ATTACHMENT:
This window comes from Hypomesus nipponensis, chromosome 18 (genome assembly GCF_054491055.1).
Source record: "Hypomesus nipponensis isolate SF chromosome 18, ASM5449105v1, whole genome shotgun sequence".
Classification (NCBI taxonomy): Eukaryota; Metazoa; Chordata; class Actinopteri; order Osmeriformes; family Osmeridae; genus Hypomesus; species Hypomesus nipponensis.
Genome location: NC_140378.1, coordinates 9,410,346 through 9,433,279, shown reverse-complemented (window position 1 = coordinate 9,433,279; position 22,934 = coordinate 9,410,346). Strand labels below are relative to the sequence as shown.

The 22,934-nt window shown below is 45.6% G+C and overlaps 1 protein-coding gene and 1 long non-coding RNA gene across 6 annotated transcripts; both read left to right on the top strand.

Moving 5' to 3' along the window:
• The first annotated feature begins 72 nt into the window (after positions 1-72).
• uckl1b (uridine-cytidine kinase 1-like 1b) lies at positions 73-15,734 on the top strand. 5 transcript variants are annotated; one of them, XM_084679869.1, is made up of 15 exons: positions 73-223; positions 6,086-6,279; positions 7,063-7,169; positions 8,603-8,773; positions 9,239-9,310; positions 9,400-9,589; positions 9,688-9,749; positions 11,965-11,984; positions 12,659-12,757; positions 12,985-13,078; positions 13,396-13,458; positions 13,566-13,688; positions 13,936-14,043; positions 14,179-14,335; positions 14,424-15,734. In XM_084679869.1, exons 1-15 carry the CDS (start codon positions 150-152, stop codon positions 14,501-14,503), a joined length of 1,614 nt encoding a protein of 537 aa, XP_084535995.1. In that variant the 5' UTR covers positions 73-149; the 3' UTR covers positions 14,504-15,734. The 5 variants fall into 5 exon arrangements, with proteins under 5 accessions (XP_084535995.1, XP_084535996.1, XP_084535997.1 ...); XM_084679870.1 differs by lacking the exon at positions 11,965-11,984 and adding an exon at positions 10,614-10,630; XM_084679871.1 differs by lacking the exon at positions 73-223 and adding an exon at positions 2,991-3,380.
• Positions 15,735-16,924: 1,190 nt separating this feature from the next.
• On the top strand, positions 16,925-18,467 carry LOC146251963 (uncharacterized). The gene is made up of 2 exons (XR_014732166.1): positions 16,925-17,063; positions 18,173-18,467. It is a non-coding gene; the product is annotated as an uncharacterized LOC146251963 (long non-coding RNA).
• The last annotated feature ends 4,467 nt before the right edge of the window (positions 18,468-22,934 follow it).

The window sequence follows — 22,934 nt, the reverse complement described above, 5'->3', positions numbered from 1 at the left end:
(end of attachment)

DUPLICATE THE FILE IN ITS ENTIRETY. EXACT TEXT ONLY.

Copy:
This window comes from Hypomesus nipponensis, chromosome 18 (genome assembly GCF_054491055.1).
Source record: "Hypomesus nipponensis isolate SF chromosome 18, ASM5449105v1, whole genome shotgun sequence".
Classification (NCBI taxonomy): Eukaryota; Metazoa; Chordata; class Actinopteri; order Osmeriformes; family Osmeridae; genus Hypomesus; species Hypomesus nipponensis.
Genome location: NC_140378.1, coordinates 9,410,346 through 9,433,279, shown reverse-complemented (window position 1 = coordinate 9,433,279; position 22,934 = coordinate 9,410,346). Strand labels below are relative to the sequence as shown.

The 22,934-nt window shown below is 45.6% G+C and overlaps 1 protein-coding gene and 1 long non-coding RNA gene across 6 annotated transcripts; both read left to right on the top strand.

Moving 5' to 3' along the window:
• The first annotated feature begins 72 nt into the window (after positions 1-72).
• uckl1b (uridine-cytidine kinase 1-like 1b) lies at positions 73-15,734 on the top strand. 5 transcript variants are annotated; one of them, XM_084679869.1, is made up of 15 exons: positions 73-223; positions 6,086-6,279; positions 7,063-7,169; positions 8,603-8,773; positions 9,239-9,310; positions 9,400-9,589; positions 9,688-9,749; positions 11,965-11,984; positions 12,659-12,757; positions 12,985-13,078; positions 13,396-13,458; positions 13,566-13,688; positions 13,936-14,043; positions 14,179-14,335; positions 14,424-15,734. In XM_084679869.1, exons 1-15 carry the CDS (start codon positions 150-152, stop codon positions 14,501-14,503), a joined length of 1,614 nt encoding a protein of 537 aa, XP_084535995.1. In that variant the 5' UTR covers positions 73-149; the 3' UTR covers positions 14,504-15,734. The 5 variants fall into 5 exon arrangements, with proteins under 5 accessions (XP_084535995.1, XP_084535996.1, XP_084535997.1 ...); XM_084679870.1 differs by lacking the exon at positions 11,965-11,984 and adding an exon at positions 10,614-10,630; XM_084679871.1 differs by lacking the exon at positions 73-223 and adding an exon at positions 2,991-3,380.
• Positions 15,735-16,924: 1,190 nt separating this feature from the next.
• On the top strand, positions 16,925-18,467 carry LOC146251963 (uncharacterized). The gene is made up of 2 exons (XR_014732166.1): positions 16,925-17,063; positions 18,173-18,467. It is a non-coding gene; the product is annotated as an uncharacterized LOC146251963 (long non-coding RNA).
• The last annotated feature ends 4,467 nt before the right edge of the window (positions 18,468-22,934 follow it).

The window sequence follows — 22,934 nt, the reverse complement described above, 5'->3', positions numbered from 1 at the left end: